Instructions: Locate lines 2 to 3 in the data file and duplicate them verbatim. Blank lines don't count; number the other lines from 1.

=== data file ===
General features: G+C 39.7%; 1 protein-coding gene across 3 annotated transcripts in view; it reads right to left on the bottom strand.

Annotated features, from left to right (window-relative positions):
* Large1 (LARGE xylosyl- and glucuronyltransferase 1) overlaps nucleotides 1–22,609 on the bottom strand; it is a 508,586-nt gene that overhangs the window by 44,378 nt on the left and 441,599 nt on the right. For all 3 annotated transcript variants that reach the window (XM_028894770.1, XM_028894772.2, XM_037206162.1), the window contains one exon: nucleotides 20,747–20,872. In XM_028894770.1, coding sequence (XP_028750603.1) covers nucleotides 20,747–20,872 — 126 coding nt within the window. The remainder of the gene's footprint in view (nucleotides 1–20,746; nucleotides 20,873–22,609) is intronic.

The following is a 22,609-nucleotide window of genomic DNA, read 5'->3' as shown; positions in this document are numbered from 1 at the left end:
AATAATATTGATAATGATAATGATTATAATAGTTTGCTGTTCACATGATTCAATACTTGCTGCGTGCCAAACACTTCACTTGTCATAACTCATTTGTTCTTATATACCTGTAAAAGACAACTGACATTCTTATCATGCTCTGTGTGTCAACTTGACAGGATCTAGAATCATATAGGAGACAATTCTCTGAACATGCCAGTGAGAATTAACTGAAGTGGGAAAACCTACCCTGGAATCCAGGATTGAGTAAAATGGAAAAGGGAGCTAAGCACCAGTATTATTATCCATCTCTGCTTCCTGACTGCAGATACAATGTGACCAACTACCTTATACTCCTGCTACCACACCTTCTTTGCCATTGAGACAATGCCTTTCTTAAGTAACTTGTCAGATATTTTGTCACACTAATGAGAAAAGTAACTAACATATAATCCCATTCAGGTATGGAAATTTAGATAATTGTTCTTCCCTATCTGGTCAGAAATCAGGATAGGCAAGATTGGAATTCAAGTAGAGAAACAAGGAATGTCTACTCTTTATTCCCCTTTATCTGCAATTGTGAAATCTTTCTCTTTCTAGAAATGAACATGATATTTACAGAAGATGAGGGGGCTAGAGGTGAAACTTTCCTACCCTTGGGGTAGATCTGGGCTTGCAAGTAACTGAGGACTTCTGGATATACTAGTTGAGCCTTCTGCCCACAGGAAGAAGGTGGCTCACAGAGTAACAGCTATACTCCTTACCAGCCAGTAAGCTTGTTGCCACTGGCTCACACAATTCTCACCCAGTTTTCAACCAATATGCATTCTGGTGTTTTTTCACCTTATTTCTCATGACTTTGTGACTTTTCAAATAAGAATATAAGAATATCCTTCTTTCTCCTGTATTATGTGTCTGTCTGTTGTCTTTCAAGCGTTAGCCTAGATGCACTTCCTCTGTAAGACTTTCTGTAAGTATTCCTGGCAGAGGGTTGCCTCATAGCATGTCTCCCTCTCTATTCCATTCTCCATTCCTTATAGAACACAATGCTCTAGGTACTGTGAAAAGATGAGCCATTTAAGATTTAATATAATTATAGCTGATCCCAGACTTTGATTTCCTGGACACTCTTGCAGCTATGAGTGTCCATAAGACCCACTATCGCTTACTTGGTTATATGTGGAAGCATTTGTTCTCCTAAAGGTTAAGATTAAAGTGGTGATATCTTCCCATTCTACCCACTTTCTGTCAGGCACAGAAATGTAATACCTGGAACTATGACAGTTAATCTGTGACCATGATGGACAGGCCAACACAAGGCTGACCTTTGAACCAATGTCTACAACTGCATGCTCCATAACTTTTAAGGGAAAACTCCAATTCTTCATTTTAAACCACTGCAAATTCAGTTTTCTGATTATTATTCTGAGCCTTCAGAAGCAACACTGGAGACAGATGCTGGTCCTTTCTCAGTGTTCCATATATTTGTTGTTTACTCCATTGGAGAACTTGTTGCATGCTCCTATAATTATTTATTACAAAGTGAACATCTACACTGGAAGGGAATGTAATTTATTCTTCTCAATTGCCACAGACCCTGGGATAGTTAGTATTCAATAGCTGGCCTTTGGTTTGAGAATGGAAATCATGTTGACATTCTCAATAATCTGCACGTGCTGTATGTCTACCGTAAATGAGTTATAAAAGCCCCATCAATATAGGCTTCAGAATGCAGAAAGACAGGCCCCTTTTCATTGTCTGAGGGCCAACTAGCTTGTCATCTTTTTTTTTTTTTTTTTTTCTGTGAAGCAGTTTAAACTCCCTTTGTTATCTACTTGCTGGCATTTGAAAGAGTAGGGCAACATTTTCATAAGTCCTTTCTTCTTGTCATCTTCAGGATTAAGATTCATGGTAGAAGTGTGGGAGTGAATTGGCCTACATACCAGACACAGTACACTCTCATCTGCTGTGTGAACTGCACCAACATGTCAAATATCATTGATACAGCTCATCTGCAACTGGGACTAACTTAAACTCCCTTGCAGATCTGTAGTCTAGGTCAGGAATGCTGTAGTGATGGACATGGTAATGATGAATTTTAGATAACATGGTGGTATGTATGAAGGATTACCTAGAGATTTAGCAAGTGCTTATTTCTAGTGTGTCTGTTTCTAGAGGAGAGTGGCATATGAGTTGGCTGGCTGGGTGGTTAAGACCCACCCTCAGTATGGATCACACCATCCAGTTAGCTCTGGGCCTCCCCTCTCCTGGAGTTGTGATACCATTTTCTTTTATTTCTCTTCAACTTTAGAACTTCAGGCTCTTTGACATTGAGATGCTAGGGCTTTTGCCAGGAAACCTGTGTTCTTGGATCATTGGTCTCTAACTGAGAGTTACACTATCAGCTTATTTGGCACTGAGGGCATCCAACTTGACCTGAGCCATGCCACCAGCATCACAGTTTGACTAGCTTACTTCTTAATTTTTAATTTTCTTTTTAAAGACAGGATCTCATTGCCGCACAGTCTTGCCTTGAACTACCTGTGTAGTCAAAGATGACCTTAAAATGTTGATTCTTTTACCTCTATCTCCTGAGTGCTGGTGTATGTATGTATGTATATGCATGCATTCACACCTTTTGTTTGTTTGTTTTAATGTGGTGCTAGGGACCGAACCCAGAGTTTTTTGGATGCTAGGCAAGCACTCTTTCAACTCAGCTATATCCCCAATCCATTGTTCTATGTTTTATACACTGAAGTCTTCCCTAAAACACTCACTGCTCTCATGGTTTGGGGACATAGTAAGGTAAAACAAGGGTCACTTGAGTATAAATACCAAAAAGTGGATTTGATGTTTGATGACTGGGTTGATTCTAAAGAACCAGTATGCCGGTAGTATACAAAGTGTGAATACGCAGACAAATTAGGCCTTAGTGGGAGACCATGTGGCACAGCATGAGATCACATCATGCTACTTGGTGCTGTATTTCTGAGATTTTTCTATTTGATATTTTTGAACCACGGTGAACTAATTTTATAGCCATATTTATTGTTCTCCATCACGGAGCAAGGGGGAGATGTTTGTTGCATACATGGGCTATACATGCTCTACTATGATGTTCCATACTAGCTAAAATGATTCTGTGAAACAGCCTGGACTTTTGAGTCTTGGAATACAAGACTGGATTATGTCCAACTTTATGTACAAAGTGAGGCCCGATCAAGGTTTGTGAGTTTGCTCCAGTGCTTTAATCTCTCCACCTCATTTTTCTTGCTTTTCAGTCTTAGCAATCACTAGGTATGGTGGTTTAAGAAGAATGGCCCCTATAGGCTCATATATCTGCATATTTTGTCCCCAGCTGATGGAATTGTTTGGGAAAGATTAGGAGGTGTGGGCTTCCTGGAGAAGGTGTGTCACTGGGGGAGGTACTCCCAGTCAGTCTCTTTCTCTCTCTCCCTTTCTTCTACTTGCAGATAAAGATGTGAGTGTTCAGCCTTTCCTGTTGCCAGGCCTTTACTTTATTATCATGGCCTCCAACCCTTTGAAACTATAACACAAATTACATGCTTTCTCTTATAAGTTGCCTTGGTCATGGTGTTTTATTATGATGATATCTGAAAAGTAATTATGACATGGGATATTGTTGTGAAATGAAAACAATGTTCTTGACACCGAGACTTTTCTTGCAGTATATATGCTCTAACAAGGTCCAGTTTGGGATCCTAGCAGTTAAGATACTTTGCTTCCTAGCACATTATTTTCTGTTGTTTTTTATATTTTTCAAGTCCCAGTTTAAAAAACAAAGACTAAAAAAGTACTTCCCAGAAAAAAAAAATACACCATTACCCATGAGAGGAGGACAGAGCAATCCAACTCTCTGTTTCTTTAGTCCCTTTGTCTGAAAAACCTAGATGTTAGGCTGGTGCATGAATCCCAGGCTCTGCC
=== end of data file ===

Annotated features, from left to right (window-relative positions):
* Large1 (LARGE xylosyl- and glucuronyltransferase 1) overlaps nucleotides 1–22,609 on the bottom strand; it is a 508,586-nt gene that overhangs the window by 44,378 nt on the left and 441,599 nt on the right. For all 3 annotated transcript variants that reach the window (XM_028894770.1, XM_028894772.2, XM_037206162.1), the window contains one exon: nucleotides 20,747–20,872. In XM_028894770.1, coding sequence (XP_028750603.1) covers nucleotides 20,747–20,872 — 126 coding nt within the window. The remainder of the gene's footprint in view (nucleotides 1–20,746; nucleotides 20,873–22,609) is intronic.